Federal health authorities are investigating two outbreaks of the bacterial infection known as listeria linked to packaged salads, including one outbreak that has reached Texas.
The Centers for Disease Control and Prevention (CDC) said in a Feb. 1 Food Safety Alert that the latest outbreak, linked to Dole salads, had produced 17 illnesses, 13 hospitalizations, and two deaths. Texas is among the states affected in that outbreak, with two of the illnesses, according to CDC data.
People infected with listeria usually begin reporting symptoms between one and four weeks after eating listeria-contaminated food, according to CDC. Healthy people rarely become ill from listeria, but it can cause severe infections of the bloodstream or brain in people 65 and older and in the immunocompromised population. While listeria infections are usually mild for pregnant women, it causes severe diseases in the fetus or newborn baby, CDC says. Most people who have it require hospitalization, and about one in five die.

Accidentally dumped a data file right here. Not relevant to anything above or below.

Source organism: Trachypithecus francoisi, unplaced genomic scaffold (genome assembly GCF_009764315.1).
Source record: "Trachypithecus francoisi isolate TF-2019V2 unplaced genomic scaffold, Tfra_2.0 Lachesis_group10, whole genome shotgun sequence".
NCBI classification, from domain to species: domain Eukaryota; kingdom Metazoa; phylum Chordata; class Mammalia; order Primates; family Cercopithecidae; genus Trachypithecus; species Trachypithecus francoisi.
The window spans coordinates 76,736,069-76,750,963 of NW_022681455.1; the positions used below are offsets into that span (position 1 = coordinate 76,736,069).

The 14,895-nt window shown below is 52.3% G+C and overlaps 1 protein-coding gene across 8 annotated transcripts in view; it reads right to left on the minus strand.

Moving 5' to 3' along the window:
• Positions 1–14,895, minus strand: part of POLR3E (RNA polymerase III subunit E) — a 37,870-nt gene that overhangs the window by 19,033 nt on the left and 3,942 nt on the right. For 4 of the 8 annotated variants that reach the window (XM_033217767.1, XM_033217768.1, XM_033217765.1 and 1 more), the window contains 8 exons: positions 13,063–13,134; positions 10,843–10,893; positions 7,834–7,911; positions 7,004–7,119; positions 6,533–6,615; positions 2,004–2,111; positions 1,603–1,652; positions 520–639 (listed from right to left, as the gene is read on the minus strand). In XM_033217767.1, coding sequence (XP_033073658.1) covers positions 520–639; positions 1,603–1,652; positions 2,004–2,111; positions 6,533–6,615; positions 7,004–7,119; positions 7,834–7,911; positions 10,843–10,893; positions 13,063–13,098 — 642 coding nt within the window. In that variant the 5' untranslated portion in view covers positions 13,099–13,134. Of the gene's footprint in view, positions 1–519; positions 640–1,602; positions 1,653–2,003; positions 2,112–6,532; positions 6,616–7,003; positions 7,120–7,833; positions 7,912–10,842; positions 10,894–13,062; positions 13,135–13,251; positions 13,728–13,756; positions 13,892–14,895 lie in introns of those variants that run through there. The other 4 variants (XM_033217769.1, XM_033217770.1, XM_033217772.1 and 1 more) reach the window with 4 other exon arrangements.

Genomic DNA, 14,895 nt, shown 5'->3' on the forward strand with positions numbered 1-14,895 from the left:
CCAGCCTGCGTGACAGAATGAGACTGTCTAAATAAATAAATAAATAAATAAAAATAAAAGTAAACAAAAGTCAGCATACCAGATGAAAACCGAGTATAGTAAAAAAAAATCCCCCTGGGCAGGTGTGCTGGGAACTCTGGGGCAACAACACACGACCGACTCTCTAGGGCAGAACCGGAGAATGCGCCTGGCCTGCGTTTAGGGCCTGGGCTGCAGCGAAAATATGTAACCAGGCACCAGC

Because listeria infections take so long after contamination to develop symptoms, they can be difficult for physicians to identify based on symptoms alone, and detecting the infection usually requires a lab test to confirm. More information is available on CDC’s listeria page for health professionals and laboratories.
The other listeria outbreak, still under investigation by CDC, is tied to Fresh Express salads. Ten people have gotten sick in that outbreak, and all have been hospitalized, with one death.
Last Updated On
April 05, 2022
Originally Published On
February 07, 2022